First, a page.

EGU2020-13069
https://doi.org/10.5194/egusphere-egu2020-13069
EGU General Assembly 2020
© Author(s) 2020. This work is distributed under
the Creative Commons Attribution 4.0 License.

A global Biogeochemical Argo pilot array: Southern Ocean Carbon and Climate Observations and Modeling (SOCCOM) profiling floats and results

Lynne Talley1, Kenneth Johnson2, Stephen Riser3, Jorge Sarmiento4, Joellen Russell5, Emmanuel Boss6, Matthew Mazloff7, and Susan Wijffels8
Lynne Talley et al.
  • 1University of California San Diego, Scripps Institution of Oceanography, La Jolla, CA, United States of America (ltalley@ucsd.edu)
  • 2Monterey Bay Aquarium Research Institute, Moss Landing, CA, United States of America (johnson@mbari.org)
  • 3University of Washington, Seattle, WA, United States of America (riser@uw.edu)
  • 4Princeton University, Princeton, NJ, United States of America (jls@princeton.edu)
  • 5University of Arizona, Tucson, AZ, United States of America (jrussell@email.arizona.edu)
  • 6University of Maine, Orono, Maine, United States of America (emmanuel.boss@maine.edu)
  • 7University of California San Diego, Scripps Institution of Oceanography, La Jolla, CA, United States of America (mmazloff@ucsd.edu)
  • 8Woods Hole Oceanographic Institution, Woods Hole, MA, United States of America (swijffels@whoi.edu)

The ocean provides critical services to life on the planet, absorbing 93% of the heat from anthropogenic warming and a quarter of human carbon dioxide (CO2) emissions each year. However, rising ocean temperatures and CO2 levels also change the marine environment: pH and oxygen levels fall, ocean currents change, and nutrient fluxes and concentrations are shifting, all with large effects on ecosystems and the cycles of oxygen, nitrogen, and carbon throughout the ocean and atmosphere. Observing these biogeochemical (BGC) processes across remote ocean areas with seasonal to interannual resolution has been impractical due to the prohibitive costs associated with ship observations. Yet such observations are essential to understand the natural and perturbed systems.

Profiling floats, proven in the Argo program, with BGC sensors (oxygen, nitrate, pH, bio-optical) provide a transformative solution to this need.  BGC profiling floats are capable of observing chemical and biological properties from 2000 m depth to the surface every 10 days for many years. Based on various OSSE and sampling approaches, global coverage can be achieved with 1000 BGC floats contributing to the core T/S Argo array of about 4000.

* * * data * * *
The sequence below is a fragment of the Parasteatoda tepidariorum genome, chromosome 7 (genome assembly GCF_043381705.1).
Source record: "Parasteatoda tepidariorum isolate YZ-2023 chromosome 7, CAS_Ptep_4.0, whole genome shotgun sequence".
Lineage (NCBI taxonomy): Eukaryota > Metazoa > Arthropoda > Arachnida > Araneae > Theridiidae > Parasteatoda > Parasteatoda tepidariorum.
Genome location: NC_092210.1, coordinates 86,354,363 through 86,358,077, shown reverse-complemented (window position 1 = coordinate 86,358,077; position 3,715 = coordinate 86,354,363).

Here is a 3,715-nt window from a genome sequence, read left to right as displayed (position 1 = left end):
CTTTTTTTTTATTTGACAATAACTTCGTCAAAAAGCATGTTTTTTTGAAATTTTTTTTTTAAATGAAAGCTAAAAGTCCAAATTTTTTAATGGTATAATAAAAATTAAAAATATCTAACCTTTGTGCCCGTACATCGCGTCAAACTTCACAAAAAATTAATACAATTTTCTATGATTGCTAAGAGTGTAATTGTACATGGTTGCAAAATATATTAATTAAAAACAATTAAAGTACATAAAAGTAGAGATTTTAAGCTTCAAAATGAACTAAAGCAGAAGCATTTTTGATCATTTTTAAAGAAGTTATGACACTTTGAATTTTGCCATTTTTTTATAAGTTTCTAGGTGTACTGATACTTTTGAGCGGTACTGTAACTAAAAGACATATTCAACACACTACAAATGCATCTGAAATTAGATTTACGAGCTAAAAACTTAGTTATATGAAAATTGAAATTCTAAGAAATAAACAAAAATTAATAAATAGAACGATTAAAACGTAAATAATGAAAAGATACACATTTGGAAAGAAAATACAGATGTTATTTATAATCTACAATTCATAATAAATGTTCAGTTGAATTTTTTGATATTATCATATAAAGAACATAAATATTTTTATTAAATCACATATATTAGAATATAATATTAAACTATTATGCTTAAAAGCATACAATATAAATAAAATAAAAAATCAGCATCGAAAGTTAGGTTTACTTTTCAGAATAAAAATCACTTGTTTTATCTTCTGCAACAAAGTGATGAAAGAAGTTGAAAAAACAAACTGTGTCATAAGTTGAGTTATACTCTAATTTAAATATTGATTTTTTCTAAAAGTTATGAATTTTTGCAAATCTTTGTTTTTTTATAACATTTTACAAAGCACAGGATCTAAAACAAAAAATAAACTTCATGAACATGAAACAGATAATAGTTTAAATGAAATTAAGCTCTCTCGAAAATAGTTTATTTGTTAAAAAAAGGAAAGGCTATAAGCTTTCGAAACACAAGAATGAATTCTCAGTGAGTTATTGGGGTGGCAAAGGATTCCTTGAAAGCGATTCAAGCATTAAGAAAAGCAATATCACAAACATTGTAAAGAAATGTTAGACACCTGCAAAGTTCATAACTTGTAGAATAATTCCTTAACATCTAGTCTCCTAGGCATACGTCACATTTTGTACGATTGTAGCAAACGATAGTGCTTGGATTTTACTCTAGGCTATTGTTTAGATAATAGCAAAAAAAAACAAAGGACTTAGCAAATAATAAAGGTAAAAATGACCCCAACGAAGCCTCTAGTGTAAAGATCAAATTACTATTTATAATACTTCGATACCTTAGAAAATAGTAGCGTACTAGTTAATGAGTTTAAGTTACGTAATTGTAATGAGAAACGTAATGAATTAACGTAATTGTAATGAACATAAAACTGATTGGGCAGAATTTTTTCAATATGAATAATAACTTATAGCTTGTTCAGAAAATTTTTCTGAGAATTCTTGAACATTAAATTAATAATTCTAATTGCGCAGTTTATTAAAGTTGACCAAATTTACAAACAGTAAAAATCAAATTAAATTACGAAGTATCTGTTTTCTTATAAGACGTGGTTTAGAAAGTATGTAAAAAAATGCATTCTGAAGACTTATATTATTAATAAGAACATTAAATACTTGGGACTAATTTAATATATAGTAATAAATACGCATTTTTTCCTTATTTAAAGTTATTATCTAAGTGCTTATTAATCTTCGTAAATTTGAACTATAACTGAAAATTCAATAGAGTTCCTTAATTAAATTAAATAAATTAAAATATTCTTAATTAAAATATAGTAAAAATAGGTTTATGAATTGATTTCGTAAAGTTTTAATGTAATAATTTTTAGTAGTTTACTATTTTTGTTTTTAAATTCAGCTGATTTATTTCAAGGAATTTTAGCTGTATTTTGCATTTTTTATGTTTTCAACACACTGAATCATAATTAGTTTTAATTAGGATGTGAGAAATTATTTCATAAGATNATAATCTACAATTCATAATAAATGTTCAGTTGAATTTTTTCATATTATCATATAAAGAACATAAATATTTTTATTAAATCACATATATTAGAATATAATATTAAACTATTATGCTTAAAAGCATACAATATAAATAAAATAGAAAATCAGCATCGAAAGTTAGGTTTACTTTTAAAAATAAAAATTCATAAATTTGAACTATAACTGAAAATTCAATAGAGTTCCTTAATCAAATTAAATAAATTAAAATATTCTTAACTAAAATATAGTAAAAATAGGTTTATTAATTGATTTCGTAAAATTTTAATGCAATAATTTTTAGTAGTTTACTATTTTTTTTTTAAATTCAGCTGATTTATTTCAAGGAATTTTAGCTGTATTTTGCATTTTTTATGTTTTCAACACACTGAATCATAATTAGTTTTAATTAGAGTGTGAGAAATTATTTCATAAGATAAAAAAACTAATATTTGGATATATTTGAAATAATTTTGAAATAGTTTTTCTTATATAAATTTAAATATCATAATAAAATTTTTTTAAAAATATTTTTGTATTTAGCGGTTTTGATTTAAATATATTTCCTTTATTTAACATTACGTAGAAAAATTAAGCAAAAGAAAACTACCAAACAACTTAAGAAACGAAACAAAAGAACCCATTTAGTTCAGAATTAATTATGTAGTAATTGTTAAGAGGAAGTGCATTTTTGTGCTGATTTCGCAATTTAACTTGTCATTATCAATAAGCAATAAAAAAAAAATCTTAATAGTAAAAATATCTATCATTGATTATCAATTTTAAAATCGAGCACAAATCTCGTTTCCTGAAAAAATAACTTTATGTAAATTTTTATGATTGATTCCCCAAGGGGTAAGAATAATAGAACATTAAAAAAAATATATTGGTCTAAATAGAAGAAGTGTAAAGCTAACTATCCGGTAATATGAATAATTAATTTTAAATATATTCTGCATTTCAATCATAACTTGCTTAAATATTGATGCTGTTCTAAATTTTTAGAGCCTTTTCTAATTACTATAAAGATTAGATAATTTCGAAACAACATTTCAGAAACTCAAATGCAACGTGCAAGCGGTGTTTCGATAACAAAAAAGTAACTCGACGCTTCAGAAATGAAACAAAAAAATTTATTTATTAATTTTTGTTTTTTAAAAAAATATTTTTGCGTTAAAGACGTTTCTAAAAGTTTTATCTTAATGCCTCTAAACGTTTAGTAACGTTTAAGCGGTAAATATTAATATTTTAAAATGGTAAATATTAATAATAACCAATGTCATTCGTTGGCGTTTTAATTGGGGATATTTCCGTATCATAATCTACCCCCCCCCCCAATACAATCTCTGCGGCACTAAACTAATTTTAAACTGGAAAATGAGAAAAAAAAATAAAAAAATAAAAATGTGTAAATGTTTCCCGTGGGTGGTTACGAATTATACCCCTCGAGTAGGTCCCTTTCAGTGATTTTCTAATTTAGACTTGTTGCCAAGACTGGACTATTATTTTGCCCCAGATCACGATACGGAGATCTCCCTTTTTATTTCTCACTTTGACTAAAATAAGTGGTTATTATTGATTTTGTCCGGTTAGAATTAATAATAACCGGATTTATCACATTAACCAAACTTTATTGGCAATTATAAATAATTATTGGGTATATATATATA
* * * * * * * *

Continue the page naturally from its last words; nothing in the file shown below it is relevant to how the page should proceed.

The U.S. Southern Ocean Carbon and Climate Observations and Modeling (SOCCOM) program serves as a major basin-scale pilot for such a global array. Its 141 operating BGC floats, building towards an ultimate 200 floats, demonstrate that the major challenges associated with operating a large-scale, robotic network have been overcome, and that there is a substantial user base for the data. Data have been publicly available in near real-time since the start of SOCCOM. Robust protocols for QC, calibration and validation of BGC float data have been developed, based on GLODAPv2 climatologies and relationships between the observed float variables. Data are being incorporated in BGC state estimation and are being used for comparison/validation of ocean models used for climate. Initial SOCCOM results are already transforming understanding of Southern Ocean biogeochemistry. Annual cycles of air-sea carbon flux are revealing major surprises, including strong outgassing within the Antarctic Circumpolar Current.  Annual net community production in all major regimes of the Southern Ocean has been quantified.  The broad-scale float profiling has validated NASA's satellite algorithms for POC and chlorophyll in the Southern Ocean. As the international community moves forward towards sustained BGC-Argo deployments, SOCCOM can provide its experience in sensors, floats, deployments, calibration, and data management. 

How to cite: Talley, L., Johnson, K., Riser, S., Sarmiento, J., Russell, J., Boss, E., Mazloff, M., and Wijffels, S.: A global Biogeochemical Argo pilot array: Southern Ocean Carbon and Climate Observations and Modeling (SOCCOM) profiling floats and results, EGU General Assembly 2020, Online, 4–8 May 2020, EGU2020-13069, https://doi.org/10.5194/egusphere-egu2020-13069, 2020

Display materials

Display file

Comments on the display material

AC: Author Comment | CC: Community Comment | Report abuse

Display material version 3 – uploaded on 08 May 2020, no comments
Display material version 2 – uploaded on 08 May 2020, no comments
Display material version 1 – uploaded on 08 May 2020, no comments